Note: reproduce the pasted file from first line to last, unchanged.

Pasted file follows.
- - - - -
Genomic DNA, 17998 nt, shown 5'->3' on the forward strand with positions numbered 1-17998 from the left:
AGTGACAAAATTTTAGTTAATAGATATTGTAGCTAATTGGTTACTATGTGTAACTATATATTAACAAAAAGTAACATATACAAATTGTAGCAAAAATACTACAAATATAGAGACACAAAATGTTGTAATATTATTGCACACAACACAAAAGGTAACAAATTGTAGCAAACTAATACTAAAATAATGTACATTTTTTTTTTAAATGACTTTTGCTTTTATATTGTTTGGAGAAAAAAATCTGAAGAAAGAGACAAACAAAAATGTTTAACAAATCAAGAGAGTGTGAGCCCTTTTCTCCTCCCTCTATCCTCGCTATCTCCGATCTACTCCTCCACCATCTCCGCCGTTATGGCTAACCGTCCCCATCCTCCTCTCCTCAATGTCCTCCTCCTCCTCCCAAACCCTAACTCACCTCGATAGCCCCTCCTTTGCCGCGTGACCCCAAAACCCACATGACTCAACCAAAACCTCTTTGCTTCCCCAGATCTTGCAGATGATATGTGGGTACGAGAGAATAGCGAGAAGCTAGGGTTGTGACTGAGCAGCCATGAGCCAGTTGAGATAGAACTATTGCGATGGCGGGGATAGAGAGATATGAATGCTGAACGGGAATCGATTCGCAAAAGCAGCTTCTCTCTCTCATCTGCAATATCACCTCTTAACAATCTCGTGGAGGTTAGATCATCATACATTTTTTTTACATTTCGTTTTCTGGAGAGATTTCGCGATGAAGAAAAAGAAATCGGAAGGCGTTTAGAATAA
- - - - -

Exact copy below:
Genomic DNA, 17998 nt, shown 5'->3' on the forward strand with positions numbered 1-17998 from the left:
AGTGACAAAATTTTAGTTAATAGATATTGTAGCTAATTGGTTACTATGTGTAACTATATATTAACAAAAAGTAACATATACAAATTGTAGCAAAAATACTACAAATATAGAGACACAAAATGTTGTAATATTATTGCACACAACACAAAAGGTAACAAATTGTAGCAAACTAATACTAAAATAATGTACATTTTTTTTTTAAATGACTTTTGCTTTTATATTGTTTGGAGAAAAAAATCTGAAGAAAGAGACAAACAAAAATGTTTAACAAATCAAGAGAGTGTGAGCCCTTTTCTCCTCCCTCTATCCTCGCTATCTCCGATCTACTCCTCCACCATCTCCGCCGTTATGGCTAACCGTCCCCATCCTCCTCTCCTCAATGTCCTCCTCCTCCTCCCAAACCCTAACTCACCTCGATAGCCCCTCCTTTGCCGCGTGACCCCAAAACCCACATGACTCAACCAAAACCTCTTTGCTTCCCCAGATCTTGCAGATGATATGTGGGTACGAGAGAATAGCGAGAAGCTAGGGTTGTGACTGAGCAGCCATGAGCCAGTTGAGATAGAACTATTGCGATGGCGGGGATAGAGAGATATGAATGCTGAACGGGAATCGATTCGCAAAAGCAGCTTCTCTCTCTCATCTGCAATATCACCTCTTAACAATCTCGTGGAGGTTAGATCATCATACATTTTTTTTACATTTCGTTTTCTGGAGAGATTTCGCGATGAAGAAAAAGAAATCGGAAGGCGTTTAGAATAA